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Our projects are designed to empower policy makers to create positive change. With a focus on collaboration and outreach, we provide original, standards-based research on key policy issues.
SCEPA joined with the Economic Policy Institute on Capitol Hill to brief congressional staff and policy experts on tax expenditures, or incentives given through the tax code without scrutiny by Congress.
SCEPA economists are working on the prospects for a more progressive economic order to emerge from the shock of the recession. They have published papers and documents that place current events in a longer-term context as well as policy proposals to deal with short-term concerns. They are also documenting the emerging discussion of how the discipline of economics is reacting to the Great Recession and the questioning of conventional economic analysis.
Lance Taylor, a SCEPA Faculty Fellow, presents an overview of his new book, Maynard’s Revenge, in a Google Tech Talk.
The book, published this November by Harvard University Press, is a timely analysis of mainstream macroeconomics, posing the need for a more useful and realistic economic analysis that can provide a better understanding of the ongoing global financial and economic crisis.
The government spends $143 billion through tax breaks in an effort to expand pension coverage and security. Yet, over half of the American workforce does not have a pension. Retirement insecurity hurts business plans, workers’ lives and retiree well-being. Reform is needed.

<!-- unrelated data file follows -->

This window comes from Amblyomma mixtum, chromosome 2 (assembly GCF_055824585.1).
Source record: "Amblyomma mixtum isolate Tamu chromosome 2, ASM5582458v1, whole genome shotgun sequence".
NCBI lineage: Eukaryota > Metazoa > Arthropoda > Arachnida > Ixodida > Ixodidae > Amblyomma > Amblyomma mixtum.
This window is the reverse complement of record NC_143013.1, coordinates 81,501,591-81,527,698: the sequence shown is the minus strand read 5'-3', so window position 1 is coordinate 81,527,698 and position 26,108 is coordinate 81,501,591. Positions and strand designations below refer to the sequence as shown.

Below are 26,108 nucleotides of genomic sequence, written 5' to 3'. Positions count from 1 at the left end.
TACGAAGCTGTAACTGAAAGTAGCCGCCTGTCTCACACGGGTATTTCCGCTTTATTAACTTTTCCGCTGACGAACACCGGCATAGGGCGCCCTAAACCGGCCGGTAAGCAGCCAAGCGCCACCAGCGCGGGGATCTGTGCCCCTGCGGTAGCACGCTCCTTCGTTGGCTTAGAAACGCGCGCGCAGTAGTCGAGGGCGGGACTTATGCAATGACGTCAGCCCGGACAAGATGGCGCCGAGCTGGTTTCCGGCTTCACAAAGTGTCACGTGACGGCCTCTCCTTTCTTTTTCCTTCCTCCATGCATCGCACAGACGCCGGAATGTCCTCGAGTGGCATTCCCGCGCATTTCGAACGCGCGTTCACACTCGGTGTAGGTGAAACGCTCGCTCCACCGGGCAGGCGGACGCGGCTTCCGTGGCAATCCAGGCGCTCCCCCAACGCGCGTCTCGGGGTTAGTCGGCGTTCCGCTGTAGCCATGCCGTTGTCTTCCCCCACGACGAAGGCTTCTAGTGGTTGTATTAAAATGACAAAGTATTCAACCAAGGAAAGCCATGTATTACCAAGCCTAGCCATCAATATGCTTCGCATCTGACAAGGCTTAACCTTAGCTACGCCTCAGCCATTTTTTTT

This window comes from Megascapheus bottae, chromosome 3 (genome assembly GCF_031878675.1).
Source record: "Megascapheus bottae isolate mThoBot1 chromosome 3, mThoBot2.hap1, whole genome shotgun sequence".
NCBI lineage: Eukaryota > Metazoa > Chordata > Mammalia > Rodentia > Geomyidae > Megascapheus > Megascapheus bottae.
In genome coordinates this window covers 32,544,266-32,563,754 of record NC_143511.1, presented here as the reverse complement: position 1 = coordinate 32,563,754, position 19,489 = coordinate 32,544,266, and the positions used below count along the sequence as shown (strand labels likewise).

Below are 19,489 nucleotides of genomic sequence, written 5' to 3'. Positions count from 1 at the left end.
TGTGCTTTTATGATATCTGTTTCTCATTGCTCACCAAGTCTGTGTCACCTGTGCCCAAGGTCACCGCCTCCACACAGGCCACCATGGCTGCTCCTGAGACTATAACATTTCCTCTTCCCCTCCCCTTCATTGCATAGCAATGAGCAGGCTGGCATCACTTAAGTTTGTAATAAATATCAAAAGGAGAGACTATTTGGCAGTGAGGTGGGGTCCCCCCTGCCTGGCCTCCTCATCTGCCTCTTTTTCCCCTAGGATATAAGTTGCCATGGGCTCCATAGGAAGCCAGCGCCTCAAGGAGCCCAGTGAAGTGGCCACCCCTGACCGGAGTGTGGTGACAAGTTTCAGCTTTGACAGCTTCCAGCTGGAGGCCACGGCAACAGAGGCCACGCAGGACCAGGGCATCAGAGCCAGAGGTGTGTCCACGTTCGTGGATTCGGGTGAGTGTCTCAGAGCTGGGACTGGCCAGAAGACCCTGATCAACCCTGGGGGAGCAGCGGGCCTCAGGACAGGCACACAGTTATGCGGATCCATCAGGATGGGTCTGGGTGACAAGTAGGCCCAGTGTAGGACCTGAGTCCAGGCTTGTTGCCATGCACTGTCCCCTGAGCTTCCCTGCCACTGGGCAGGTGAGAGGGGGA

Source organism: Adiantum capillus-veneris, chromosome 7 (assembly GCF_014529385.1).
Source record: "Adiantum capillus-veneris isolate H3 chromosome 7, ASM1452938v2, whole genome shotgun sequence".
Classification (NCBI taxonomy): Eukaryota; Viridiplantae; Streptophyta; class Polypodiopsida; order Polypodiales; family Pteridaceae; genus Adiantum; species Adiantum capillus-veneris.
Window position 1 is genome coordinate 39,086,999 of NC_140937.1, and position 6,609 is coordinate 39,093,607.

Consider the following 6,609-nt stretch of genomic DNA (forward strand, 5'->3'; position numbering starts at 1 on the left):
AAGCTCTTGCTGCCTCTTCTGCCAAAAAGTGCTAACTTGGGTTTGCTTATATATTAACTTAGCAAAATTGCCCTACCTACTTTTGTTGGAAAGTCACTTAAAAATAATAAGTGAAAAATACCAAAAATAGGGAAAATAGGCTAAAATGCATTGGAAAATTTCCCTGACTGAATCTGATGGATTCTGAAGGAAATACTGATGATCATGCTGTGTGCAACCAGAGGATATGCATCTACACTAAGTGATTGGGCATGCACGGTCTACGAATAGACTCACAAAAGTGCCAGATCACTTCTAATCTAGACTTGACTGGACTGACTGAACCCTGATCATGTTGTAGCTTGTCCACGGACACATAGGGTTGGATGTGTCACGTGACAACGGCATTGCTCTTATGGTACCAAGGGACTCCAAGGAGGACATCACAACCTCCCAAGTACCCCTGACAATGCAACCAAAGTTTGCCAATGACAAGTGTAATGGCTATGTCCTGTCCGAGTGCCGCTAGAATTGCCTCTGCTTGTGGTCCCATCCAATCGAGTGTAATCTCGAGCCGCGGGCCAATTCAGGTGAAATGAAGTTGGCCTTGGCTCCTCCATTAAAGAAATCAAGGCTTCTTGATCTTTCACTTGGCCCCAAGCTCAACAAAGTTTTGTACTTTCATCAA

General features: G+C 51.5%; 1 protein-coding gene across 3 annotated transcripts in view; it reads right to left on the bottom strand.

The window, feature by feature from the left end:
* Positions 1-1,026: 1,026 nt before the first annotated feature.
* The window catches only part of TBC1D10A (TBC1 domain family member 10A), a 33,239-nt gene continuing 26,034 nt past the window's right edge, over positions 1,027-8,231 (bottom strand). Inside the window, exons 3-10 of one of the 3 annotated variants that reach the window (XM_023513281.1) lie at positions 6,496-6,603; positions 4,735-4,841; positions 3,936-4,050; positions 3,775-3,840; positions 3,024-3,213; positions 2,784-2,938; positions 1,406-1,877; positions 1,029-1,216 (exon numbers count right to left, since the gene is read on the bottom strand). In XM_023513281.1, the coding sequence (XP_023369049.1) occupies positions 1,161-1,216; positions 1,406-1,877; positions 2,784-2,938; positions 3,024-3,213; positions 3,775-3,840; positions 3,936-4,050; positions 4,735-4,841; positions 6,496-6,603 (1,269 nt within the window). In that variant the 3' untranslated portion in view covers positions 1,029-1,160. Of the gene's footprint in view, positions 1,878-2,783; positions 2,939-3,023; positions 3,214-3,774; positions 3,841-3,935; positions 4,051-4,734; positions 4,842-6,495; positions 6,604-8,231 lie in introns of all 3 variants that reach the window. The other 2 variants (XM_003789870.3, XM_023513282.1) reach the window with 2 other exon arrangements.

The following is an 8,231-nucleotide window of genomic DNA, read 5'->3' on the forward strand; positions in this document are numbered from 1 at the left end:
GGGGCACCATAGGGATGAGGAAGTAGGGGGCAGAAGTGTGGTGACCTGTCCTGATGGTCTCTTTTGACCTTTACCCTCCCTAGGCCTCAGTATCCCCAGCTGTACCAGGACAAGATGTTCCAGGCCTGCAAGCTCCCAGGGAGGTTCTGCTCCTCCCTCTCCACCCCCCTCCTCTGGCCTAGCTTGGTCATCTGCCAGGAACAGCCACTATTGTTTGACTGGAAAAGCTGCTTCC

SCEPA’s Guaranteeing Retirement Income Project, sponsored by the Rockefeller Foundation and in collaboration with Demos and the Economic Policy Institute, has a plan to guarantee safe and secure retirement income for all Americans.
by Rick McGahey, SCEPA Faculty Fellow
Employment for the first month of 2015 continued the steady growth from last year. 257,000 new jobs were added, and although the unemployment rate ticked up one-tenth of a percent to 5.7, that resulted from people entering the labor force to look for jobs—what economists call "labor force participation." Participation in December was at an historic low, so there's a long way to go to restore healthy levels there.
Average hourly wages in January rose to $24.75, up half a percent from December (December's average wage rate actually declined). But wages are only 2.2% higher than one year ago. Weekly hours worked, however, were flat, at an average of 34.6 hours per week, the same as December, and virtually unchanged from last January's level of 34.4.
So jobs are being added at a steady pace—260,000 per month in 2014, the highest average monthly level since 1999. But the wage and hour data are not signaling any huge economic rebound or inflationary pressures. Make no mistake, this is still a lukewarm economy and labor market, and we are now 67 months into the recovery, above the 58-month average for recoveries since 1945.
The weak wage and hour data are part of a longer running economic trend—declines in the "labor share" of GDP. The share of gross domestic income going to employee compensation peaked in 1970 at 58.4%, and has been on a steady decline since then. In recent years, that share rose to 55.3% in 2008, just before the Great Recession, falling to 52.1% in 2013. A weaker labor share means weaker overall consumption and consumer demand, and the economy will not grow strongly.